Understanding the Usage Patterns and Most Desirable Characteristics

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Understanding the Usage Patterns
and Most Desirable Characteristics
of Iowa’s Rivers and Streams
IOWA HAS AN EXTENSIVE NETWORK of rivers
and streams running through all geographic regions
of the state, but relatively little has been understood
about the overall pattern of river usage by Iowa’s citizens, including which aspects of rivers and streams are
most used and what activities citizens most participate in
while on site. To provide this information, researchers from
the Iowa State University Department of Economics and Center
for Agricultural and Rural Development, with funding from the
Iowa Department of Natural Resources and the U.S. Environmental
Protection Agency, conducted a large, random population survey of
Iowans called the “Iowa Rivers and River Corridors Survey—2009.”
The survey collected information from respondents about their
patterns of use of rivers and streams and their preferences for river
and stream recreation. Survey findings should provide important
insights for discussions concerning prioritization of streams for
protection and restoration, the economic and health benefits of river
recreation to Iowans and local communities, the implementation of
regulations on Total Maximum Daily Loads (TMDL), watershed level
discussions concerning land use, and the assessment of water quality regulations at the local, watershed, and state levels. A complete
copy of the survey can be found in online at http://www.card.iastate.
edu/environment/nonmarket_valuation/iowa_rivers/.
Some key findings from the survey
1. About 48% of respondents reported taking a trip to at least
one of the 73 identified river/stream segments, and only 8%
of the trips reported were longer than one day.
2. The average number of trips reported was about six per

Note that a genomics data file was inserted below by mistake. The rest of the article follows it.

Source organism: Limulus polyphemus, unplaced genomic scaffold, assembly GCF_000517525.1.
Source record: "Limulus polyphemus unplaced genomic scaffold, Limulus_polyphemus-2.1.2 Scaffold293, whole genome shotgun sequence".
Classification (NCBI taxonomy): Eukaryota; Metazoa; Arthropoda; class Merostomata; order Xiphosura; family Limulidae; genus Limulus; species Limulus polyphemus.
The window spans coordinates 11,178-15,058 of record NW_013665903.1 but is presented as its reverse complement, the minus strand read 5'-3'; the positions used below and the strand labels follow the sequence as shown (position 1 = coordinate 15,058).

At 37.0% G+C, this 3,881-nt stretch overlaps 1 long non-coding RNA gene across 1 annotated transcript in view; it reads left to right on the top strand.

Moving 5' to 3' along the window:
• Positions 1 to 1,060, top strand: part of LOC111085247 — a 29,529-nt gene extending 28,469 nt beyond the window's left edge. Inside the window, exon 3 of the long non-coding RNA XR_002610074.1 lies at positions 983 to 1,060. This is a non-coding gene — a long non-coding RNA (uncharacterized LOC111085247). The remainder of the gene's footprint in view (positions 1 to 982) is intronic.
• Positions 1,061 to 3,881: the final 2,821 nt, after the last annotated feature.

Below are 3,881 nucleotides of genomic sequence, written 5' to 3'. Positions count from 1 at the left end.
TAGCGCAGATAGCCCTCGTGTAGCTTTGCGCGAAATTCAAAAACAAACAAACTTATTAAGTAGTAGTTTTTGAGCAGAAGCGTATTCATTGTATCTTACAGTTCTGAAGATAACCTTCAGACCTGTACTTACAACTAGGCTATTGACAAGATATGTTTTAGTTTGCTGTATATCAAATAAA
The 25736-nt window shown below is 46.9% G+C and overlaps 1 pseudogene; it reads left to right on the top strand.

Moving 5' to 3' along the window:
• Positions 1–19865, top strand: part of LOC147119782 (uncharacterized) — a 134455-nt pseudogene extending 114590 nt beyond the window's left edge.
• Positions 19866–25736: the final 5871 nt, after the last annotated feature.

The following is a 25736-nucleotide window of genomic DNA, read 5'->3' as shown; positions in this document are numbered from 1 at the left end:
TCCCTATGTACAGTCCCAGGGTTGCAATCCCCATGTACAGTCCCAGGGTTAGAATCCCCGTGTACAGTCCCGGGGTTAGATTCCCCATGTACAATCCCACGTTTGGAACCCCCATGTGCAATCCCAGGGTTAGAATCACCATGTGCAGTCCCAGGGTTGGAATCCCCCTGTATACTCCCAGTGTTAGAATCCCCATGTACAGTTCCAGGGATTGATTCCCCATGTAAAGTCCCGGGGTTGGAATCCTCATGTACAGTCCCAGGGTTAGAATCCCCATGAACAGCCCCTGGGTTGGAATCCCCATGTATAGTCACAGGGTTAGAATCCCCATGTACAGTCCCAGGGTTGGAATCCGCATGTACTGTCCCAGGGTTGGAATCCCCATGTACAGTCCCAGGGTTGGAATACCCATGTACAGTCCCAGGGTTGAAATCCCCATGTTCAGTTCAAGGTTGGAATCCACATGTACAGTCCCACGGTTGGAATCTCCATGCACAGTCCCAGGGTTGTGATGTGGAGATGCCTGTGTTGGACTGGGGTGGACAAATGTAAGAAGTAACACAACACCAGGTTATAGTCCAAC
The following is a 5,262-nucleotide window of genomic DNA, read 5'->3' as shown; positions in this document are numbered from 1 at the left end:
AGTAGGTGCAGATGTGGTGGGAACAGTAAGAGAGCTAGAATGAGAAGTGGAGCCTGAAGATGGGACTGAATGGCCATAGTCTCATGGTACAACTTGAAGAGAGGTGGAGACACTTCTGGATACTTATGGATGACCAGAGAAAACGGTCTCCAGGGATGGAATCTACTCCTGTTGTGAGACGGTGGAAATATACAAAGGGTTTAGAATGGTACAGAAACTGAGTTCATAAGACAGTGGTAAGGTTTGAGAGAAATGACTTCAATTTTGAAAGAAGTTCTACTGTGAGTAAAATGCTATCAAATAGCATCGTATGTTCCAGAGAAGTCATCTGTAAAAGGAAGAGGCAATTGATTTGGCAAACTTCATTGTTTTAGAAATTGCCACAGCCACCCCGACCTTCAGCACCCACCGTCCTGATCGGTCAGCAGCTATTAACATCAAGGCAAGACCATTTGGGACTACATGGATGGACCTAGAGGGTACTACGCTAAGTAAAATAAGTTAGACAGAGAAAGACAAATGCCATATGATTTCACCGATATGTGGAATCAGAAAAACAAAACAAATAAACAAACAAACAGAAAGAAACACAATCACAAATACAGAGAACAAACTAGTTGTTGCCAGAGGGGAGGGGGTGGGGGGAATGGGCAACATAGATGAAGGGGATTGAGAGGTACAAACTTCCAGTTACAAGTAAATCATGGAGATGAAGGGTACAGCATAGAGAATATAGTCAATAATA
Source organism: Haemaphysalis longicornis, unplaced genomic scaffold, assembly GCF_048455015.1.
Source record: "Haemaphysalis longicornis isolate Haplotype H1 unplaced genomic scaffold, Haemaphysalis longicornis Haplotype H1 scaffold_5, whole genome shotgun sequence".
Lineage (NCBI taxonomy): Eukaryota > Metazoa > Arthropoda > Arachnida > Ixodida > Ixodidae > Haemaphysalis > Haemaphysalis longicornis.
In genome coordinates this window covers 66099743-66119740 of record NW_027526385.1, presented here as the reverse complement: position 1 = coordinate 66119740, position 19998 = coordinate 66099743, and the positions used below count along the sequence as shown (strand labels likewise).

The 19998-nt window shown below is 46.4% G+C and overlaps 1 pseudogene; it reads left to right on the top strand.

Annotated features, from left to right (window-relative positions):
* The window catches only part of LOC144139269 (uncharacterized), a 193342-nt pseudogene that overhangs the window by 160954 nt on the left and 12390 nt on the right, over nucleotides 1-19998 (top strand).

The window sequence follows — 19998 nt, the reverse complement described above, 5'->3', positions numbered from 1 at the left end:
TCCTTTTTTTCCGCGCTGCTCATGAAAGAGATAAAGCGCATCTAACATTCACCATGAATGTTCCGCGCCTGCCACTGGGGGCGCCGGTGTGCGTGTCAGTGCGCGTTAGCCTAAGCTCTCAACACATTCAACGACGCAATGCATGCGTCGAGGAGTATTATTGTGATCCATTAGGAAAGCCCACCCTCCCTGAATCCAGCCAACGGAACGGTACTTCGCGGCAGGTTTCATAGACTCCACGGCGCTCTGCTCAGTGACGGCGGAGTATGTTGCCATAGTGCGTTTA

person.
3. The most visited include segments of the Mississippi, Des
Moines, and Cedar Rivers. Other popular segments include
portions of the Missouri, Iowa, and Wapsipinicon.
4. Usage varies notably by demographic groups. The heaviest usage was reported by younger, more educated, and
higher-income individuals, and men reported more visits
than did women.
About the survey design
and implementation
10,000 randomly
selected Iowa residents
were mailed surveys in
November 2009.
The response rate was
about 49% after two
follow-up mailings.
A telephone followup of non-respondents
suggested that nonrespondents were not
less avid users.
5. The most popular activities reported were
relaxation, fishing, trail-related activities, and
wildlife viewing, although there was variation
across river segments and demographic groups.
6. Proximity to home was the single most
important consideration in selecting a river to
visit, with water quality and habitat being the
second most important factor.
8. The most positive factors influencing river/stream
choice were
• water quality safe for human contact,
• natural setting dominating river banks, such as
forest, prairie, etc., and
• abundant game fish.
7. The most negative factors influencing river/
stream choice were related to water quality
issues, with the top three being
• abundant algae,
• possible sediment and nutrient
contamination, and
• possible bacterial contamination.
Sample Survey Result
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